Saturday, July 13, 2013

Bridgeport could swallow driveway cost: Sikorsky Memorial Airport (KBDR), Connecticut

BRIDGEPORT -- The mayor's office said the city had no choice -- Bridgeport had to buy millionaire developer Manuel "Manny" Moutinho a $400,000 gravel driveway so his old dirt one could be abandoned for an airport safety project. 

 But if a judge's ruling stands and Moutinho's driveway, which he was also hired to build, is demolished, the city may have to both absorb that $400,000 and spend more taxpayer money fitting the dirt driveway into the plans.

"Worst case, the existing (dirt) driveway could stay where it is," said Micheal Grzywinski, a senior environmental analyst with the state Department of Energy and Environmental Protection.

Grzywinski is overseeing the permit process for a new safety zone at Bridgeport-owned Sikorsky Memorial Airport, located in Stratford. Both of Moutinho's driveways -- the new and the old -- start in Stratford and cross airport rights-of-way enroute to his mansion on Stratford's shoreline.

In early June, Hearst Connecticut Newspapers reported that Bridgeport Mayor Bill Finch's administration this winter quietly took over Moutinho's plans and permits for a new, 1,000-foot long, 20-foot wide gravel driveway for himself and three neighboring property owners.

And the city -- with the help of Airport Manager John Ricci -- skirted competitive bidding procedures and hired Moutinho's Mark IV Construction to install it.

The mayor suspended Ricci after Hearst reported on the manager's long friendship and history of real estate dealings with Moutinho, a clear conflict of interest. But the Finch administration has never said it was wrong to buy Moutinho a driveway.

The city has said Moutinho's original dirt driveway -- across from a Sikorsky runway -- had to be abandoned to build a federal-mandated runway safety zone by 2016. So they said they owed Moutinho a driveway, even though he had been planning to build a $200,000 one for himself and obtained the necessary permits last summer from Stratford.

The already controversial situation turned even more complicated for Finch on July 2 when state Superior Court Judge Dale Radcliffe ruled that Stratford erred in giving Moutinho a zoning variance to build the driveway through wetlands. The lawsuit had been filed last September by residents of Breakwater Key condominiums and could result in Stratford ordering Moutinho and Bridgeport to tear up the driveway and restore the wetlands.

Radcliffe did not base his decision on anything involving safety at Sikorsky because that topic never came up when Moutinho was before Stratford's land-use boards.

Instead, Moutinho claimed the dirt driveway flooded and the state DEEP had ordered Bridgeport to abandon the right-of-way to restore the area to wetlands.

No such order was given, Radcliffe concluded, and the DEEP would have allowed Moutinho to repair his dirt driveway for further use.

That option remains on the table, Grzywinski said.

In 2009 the DEEP issued a notice of violation to Moutinho, two of his neighbors and the city. State inspectors discovered unauthorized work on the dirt driveway, including the filling in of a culvert for a creek. DEEP ordered it fixed.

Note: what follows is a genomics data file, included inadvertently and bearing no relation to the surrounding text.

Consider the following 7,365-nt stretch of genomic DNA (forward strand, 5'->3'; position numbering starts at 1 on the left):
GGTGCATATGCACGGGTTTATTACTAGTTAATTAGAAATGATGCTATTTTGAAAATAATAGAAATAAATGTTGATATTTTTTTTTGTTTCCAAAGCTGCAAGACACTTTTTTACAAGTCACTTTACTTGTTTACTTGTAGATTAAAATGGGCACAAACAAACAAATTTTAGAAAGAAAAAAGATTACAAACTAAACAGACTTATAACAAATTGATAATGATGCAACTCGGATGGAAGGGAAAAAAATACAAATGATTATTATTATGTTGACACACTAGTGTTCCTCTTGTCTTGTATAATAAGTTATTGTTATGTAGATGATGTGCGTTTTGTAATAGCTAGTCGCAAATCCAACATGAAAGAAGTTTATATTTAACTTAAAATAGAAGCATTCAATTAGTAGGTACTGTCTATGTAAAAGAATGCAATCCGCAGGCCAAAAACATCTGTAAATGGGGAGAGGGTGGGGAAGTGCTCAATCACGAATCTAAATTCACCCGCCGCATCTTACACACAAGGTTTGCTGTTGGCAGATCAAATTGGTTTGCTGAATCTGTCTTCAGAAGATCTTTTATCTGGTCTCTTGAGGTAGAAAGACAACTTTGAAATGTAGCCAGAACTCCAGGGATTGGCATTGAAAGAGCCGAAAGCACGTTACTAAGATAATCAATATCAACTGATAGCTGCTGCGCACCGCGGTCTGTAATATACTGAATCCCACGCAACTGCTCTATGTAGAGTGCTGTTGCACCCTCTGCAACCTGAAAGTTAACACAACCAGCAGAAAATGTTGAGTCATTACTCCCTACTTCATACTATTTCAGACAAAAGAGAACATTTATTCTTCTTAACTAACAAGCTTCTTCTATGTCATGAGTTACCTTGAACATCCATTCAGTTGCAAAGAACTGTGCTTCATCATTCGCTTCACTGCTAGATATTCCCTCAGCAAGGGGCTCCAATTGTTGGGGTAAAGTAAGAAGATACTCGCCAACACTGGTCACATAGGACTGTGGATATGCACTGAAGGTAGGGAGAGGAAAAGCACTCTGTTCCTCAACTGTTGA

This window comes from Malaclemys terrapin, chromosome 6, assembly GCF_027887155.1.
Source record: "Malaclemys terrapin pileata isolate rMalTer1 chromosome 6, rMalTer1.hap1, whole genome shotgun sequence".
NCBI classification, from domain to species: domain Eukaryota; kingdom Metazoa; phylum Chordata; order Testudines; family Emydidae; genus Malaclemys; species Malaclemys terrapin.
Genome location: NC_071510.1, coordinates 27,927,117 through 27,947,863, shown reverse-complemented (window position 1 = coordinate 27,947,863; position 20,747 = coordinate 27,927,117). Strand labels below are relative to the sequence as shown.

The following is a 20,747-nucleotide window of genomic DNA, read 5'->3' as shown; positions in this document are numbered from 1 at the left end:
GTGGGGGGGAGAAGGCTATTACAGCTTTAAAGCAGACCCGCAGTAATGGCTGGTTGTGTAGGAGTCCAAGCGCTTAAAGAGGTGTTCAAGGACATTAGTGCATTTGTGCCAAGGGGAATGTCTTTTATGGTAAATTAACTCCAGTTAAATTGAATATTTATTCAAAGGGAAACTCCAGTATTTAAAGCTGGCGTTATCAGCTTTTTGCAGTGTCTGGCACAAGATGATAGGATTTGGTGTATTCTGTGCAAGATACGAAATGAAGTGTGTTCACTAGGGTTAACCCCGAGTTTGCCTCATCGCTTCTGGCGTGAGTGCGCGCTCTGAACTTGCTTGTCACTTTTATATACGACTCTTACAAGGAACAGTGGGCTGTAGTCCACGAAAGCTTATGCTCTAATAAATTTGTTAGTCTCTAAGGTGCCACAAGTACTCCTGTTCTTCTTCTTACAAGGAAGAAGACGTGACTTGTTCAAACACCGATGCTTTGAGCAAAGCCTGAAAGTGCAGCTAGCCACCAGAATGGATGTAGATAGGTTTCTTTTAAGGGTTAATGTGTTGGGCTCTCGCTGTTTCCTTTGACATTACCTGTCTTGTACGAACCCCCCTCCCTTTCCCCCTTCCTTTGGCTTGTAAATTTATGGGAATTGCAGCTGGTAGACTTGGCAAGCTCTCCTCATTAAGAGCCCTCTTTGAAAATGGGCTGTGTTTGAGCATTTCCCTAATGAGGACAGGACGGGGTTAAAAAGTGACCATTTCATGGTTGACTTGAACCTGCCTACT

The work, however, was never done. It was never Bridgeport's responsibility to maintain the dirt driveway; only to allow Moutinho, his neighbors and their predecessors to use it. And then at some point, significant environmental contamination from Stratford's Raymark federal Superfund site was discovered, complicating the repairs.

Ultimately, the decision was made to fold the soil cleanup into construction of the Sikorsky safety zone because that would take up a portion of the dirt driveway. But Grzywionski said the original permission granting the city and homeowners the ability to repair the culvert for continued use was never revoked.

"But any work to the existing culvert and (dirt) access drive would have to be done in conjunction with ... removal activities," Grzywinski said. "Those need to be done hand in hand."

Grzywinski noted he is uncertain whether Bridgeport's runway safety plans could be redrafted to include Moutinho's original dirt driveway.

One of the most common envisioned scenarios is Moutinho will file an appeal, which preserves the gravel driveway, and Bridgeport will use that time to reapply for permits in Stratford, this time emphasizing the airport safety project.

Breakwater's attorney, Richard Saxl, has indicated he will fight attempts to preserve the new driveway.

Another state agency involved in the airport work -- the state Department of Transportation -- indicated the driveway is Bridgeport's problem to solve. The DOT will ultimately manage construction once Bridgeport obtains its permits and finalizes its plans for the safety zone.

"This is an entirely locally owned project," said DOT spokesman Kevin Nursick. "This is not yet anything under DOT's control or authority ... We're building what they have provided us with. The details of why something's being done a certain way or why it's not would still end up going back to them."


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